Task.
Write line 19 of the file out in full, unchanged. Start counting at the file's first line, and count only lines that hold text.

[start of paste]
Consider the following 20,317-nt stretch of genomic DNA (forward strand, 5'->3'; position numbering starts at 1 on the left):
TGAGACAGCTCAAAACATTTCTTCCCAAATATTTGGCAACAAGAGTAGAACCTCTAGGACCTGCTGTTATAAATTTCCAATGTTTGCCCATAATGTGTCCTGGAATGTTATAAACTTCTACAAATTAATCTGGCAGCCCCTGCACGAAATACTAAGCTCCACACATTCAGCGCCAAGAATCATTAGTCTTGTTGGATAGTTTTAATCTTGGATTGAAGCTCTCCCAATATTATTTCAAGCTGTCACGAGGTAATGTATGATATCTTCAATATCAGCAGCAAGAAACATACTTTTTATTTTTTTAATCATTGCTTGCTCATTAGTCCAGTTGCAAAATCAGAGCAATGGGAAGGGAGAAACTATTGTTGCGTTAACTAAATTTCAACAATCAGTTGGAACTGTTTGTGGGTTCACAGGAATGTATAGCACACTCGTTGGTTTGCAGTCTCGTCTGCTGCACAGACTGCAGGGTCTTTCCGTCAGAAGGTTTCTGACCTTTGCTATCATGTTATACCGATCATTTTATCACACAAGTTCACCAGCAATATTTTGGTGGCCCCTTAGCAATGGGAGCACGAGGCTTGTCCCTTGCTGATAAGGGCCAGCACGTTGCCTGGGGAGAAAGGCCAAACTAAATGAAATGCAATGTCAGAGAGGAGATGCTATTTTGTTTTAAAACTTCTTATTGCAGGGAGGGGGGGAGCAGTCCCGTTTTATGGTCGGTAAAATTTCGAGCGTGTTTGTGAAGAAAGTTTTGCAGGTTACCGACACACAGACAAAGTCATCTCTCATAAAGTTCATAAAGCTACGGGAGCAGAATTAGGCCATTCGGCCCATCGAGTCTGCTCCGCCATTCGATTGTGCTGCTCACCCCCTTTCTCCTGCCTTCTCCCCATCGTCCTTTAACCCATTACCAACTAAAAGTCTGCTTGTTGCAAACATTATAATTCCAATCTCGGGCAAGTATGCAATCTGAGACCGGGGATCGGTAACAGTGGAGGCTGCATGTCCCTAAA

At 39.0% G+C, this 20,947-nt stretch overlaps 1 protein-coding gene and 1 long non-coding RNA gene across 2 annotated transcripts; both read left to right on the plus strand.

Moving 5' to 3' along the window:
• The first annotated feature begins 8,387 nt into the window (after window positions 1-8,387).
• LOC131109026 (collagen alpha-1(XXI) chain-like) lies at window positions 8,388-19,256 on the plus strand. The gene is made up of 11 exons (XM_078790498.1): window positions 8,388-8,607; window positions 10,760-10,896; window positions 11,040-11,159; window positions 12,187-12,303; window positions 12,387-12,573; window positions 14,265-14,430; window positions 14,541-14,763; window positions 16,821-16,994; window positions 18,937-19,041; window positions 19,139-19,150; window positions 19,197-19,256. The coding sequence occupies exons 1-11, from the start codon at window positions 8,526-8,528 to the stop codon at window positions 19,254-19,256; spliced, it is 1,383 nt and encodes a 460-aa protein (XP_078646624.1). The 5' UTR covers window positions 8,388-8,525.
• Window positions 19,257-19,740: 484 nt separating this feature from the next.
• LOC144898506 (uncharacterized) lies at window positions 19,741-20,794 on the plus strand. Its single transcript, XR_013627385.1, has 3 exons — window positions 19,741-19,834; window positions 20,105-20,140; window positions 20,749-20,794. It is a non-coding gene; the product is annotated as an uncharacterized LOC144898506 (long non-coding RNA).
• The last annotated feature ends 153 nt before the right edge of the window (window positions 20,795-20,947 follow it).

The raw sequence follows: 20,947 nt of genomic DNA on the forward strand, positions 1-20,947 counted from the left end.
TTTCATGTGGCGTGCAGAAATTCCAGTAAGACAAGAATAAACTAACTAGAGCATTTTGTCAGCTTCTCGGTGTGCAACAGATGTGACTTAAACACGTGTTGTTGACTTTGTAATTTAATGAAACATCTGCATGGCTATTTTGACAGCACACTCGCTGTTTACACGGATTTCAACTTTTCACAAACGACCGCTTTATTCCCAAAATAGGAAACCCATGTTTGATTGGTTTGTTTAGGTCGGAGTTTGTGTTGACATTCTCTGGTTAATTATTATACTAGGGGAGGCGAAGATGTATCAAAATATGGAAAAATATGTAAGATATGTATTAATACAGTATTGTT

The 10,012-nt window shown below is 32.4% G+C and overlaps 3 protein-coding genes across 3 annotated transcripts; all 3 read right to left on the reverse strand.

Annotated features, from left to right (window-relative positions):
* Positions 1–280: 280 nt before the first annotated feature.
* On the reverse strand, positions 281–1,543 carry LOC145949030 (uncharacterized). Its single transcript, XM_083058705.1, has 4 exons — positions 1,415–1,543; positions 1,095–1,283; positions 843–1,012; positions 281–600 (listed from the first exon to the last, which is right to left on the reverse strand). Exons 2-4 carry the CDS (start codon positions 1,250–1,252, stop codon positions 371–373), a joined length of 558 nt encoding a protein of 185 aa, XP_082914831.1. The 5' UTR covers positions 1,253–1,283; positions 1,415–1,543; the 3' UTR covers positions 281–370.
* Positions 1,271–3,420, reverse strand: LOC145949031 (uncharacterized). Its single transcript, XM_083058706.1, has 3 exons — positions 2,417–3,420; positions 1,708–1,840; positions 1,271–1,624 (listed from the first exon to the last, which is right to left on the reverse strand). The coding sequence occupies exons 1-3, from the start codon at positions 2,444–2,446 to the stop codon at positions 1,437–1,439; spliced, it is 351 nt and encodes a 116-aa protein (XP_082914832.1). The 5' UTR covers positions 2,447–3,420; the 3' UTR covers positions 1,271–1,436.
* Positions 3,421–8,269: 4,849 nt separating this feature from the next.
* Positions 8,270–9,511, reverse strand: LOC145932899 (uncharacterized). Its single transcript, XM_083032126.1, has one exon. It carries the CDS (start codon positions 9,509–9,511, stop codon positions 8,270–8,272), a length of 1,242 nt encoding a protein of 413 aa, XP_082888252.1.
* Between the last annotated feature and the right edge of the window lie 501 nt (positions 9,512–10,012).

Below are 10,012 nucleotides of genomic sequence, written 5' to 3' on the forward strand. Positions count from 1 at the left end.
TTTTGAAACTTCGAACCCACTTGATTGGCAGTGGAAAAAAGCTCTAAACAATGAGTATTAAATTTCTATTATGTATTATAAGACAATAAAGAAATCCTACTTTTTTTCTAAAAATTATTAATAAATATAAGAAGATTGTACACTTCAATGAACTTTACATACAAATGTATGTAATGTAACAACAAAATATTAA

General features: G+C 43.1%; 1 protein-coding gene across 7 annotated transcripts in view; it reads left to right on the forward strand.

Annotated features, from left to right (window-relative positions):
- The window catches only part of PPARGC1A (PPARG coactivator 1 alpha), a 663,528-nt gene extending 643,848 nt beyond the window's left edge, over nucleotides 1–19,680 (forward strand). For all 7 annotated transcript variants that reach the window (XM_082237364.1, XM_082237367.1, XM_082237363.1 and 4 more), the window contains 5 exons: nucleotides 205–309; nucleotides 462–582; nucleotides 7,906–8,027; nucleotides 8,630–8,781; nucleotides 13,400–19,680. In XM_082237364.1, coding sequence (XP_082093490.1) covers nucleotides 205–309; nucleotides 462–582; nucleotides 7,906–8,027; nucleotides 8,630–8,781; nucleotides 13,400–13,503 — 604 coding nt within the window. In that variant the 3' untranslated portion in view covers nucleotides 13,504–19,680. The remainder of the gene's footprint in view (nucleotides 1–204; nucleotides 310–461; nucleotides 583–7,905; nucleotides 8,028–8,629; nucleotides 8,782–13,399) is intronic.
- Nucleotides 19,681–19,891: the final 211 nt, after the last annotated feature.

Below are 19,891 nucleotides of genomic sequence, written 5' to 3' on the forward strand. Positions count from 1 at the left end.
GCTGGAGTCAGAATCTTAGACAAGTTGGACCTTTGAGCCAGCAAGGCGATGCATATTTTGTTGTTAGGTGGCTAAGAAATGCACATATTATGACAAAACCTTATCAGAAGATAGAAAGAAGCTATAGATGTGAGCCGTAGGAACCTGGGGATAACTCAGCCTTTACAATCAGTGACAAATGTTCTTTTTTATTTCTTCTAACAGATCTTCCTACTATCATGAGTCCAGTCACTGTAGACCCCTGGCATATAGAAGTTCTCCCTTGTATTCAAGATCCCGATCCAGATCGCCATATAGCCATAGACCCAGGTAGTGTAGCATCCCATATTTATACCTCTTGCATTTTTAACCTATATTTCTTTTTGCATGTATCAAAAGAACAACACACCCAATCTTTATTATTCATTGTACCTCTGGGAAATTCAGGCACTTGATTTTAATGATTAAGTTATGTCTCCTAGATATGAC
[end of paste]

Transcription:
* Between the last annotated feature and the right edge of the window lie 501 nt (positions 9,512–10,012).